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08-30-2010

Lynn Emanuel

My Life

Like Jonas by the fish was I received by it,
swung and swept in its dark waters, 
driven to the deeps by it and beyond many rocks. 
Without any touching of its teeth I tumbled into it 
and without more struggle than a mote of dust 
entering the door of a cathedral, so muckle were its jaws. 
How heel over head was I hurled down 
the broad road of its throat, stopped inside 
its chest wide as a hall, and like Jonas I stood up
asking where the beast was and finding it nowhere,
there in grease and sorrow I built my bower.

 

The Revolution

 

Remember it was early--we were still in the dark
slots of the narrow beds, the room twitching and burning
from all night TV--then voices--almost lively

 

for this place, I think, unsheathing myself from the damp 
bedding to the cool and cluttered eight-story commotion--a burn 
of sound, those voices, a Braille of noise.

I can't remember what broke the wash of listening,
what turned it (like a boat steered hard into its own wake) into sight:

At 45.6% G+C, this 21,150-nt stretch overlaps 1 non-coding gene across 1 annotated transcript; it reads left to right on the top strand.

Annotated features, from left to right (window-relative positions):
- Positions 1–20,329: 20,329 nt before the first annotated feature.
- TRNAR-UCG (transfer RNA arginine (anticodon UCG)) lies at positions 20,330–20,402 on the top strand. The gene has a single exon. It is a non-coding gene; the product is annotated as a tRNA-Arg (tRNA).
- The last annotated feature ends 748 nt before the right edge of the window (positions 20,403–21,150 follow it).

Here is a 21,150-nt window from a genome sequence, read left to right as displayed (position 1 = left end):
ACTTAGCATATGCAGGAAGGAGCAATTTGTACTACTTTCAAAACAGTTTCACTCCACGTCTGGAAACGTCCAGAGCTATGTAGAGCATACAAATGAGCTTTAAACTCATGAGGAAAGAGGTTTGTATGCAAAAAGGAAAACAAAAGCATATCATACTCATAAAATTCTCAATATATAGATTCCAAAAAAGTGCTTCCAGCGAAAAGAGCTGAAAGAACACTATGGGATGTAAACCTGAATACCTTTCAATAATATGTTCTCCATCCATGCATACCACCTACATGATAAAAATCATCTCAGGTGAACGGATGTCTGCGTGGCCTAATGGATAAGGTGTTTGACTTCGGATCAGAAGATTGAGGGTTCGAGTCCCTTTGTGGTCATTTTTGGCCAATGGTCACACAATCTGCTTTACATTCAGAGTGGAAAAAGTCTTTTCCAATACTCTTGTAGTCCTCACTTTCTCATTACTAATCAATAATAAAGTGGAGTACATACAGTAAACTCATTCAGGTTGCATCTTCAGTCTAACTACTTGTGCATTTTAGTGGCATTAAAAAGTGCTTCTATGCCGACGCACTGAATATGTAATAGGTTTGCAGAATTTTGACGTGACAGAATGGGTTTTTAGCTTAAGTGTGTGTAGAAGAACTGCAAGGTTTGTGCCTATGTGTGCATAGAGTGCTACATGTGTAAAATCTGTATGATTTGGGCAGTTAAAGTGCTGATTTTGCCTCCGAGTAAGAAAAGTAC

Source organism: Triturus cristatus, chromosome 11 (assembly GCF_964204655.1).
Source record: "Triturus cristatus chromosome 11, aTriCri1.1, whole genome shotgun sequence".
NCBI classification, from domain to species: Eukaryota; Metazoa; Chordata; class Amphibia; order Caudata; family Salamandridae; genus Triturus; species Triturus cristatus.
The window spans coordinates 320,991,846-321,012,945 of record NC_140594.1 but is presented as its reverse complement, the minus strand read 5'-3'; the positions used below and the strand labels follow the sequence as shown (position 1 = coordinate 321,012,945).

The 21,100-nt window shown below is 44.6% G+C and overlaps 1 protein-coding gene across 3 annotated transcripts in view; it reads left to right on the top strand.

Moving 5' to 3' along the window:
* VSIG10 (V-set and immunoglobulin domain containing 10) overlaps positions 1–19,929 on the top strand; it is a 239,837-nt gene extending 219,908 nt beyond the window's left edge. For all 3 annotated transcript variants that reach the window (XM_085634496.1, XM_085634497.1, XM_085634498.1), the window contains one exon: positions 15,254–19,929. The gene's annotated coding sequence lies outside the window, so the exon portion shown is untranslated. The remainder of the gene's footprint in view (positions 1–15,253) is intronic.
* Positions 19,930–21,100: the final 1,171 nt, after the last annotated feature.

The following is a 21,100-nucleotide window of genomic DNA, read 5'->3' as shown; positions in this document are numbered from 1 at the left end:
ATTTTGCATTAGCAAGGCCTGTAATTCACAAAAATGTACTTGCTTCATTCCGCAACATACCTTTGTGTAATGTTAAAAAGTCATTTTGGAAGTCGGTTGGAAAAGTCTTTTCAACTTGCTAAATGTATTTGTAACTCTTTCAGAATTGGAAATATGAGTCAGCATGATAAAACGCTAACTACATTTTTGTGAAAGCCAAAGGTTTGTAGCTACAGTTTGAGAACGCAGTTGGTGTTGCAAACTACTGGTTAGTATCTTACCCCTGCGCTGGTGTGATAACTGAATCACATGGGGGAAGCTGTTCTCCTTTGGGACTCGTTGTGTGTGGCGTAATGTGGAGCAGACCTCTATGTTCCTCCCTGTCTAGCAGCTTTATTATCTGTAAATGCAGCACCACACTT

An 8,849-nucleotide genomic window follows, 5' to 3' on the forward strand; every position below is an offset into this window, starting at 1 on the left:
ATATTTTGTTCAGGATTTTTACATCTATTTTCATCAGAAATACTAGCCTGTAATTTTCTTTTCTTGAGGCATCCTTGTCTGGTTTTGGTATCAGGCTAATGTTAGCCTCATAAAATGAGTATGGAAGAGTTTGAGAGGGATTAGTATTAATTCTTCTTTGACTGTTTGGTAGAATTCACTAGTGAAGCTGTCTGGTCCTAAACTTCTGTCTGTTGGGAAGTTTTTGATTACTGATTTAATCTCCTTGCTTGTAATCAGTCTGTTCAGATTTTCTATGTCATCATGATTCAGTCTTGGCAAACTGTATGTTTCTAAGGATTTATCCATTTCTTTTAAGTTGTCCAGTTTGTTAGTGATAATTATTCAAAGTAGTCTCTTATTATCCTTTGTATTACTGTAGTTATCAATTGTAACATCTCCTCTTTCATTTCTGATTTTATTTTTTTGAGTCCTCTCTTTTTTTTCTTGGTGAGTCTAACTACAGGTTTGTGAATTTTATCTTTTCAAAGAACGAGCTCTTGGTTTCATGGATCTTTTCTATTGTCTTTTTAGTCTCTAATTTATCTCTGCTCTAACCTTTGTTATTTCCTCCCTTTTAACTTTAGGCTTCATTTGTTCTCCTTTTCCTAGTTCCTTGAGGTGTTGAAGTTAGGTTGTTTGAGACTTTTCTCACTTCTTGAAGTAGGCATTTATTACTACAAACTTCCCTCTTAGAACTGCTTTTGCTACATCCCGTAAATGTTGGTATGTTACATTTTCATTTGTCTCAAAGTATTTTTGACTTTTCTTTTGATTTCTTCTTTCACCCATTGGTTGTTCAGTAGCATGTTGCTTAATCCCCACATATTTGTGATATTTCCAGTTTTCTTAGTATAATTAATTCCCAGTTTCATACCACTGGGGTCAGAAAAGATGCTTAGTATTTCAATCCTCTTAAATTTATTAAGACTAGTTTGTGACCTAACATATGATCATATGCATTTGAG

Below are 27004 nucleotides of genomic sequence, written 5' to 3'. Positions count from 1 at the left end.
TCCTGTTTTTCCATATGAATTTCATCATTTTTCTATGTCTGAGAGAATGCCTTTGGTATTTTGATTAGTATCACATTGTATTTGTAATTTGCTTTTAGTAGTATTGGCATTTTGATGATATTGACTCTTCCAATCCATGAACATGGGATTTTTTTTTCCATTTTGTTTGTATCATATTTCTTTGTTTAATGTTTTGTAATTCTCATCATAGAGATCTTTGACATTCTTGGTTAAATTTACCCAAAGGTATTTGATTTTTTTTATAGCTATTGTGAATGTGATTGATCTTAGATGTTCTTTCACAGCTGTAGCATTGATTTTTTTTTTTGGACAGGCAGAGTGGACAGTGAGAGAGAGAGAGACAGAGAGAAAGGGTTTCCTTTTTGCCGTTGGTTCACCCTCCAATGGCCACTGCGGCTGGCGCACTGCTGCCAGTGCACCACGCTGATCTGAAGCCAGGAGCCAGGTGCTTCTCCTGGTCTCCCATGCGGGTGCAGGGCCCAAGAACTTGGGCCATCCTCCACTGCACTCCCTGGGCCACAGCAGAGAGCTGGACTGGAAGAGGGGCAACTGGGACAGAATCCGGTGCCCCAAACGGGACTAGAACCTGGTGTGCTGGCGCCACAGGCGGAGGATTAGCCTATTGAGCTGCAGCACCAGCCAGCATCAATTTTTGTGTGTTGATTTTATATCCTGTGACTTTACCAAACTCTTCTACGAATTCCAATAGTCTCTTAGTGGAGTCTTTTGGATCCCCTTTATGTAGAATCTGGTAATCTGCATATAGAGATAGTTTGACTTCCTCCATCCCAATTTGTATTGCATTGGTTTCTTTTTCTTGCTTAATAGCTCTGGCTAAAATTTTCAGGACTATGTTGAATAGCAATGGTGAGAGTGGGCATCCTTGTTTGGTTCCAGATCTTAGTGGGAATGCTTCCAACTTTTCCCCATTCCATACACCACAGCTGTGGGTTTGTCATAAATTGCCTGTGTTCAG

one or two floors below us, an answer to your question--

(you are up and beside me now)--what is that? was dragged by--
window, wall, window, wall--locked in the arms of two men
and trying to bite her way out of their official embrace.

Did I mention--leaning out to put ourselves into the courtyard
where a spill of images lengthened the view--we stared 
at a woman in her nightgown 

screaming like something metal opening against its will. 
We saw her, then she was disappeared by wall, we saw her 
naked feet on the stone. Wind blew this way and that

in the immense eight-storied square. And these two facts: 
Her gown was torn from her. And we stood staring. What could be done? 
There had been trouble, we knew. Betrayals.

Who was to say she was innocent?

 

-from Noose and Hook

BIO: Lynn Emanuel was born in Mt. Kisco, New York, in 1949. She is the author of four books of poetry: Noose and Hook (University of Pittsburgh Press, 2010) Then, Suddenly— (University of Pittsburgh Press, 1999), which was awarded the Eric Matthieu King Award from The Academy of American Poets; The Dig (1992), which was selected by Gerald Stern for the National Poetry Series; and Hotel Fiesta (1984). Her work has been featured in the Pushcart Prize Anthology and Best American Poetry numerous times and is included in The Oxford Book of American Poetry. She has been a judge for the National Book Awards and has received two fellowships from the National Endowment for the Arts.Emanuel has taught at the Bread Loaf Writers' Conference, The Warren Wilson Program in Creative Writing, and the Vermont College Creative Writing Program. She is currently a Professor of English at the University of Pittsburgh.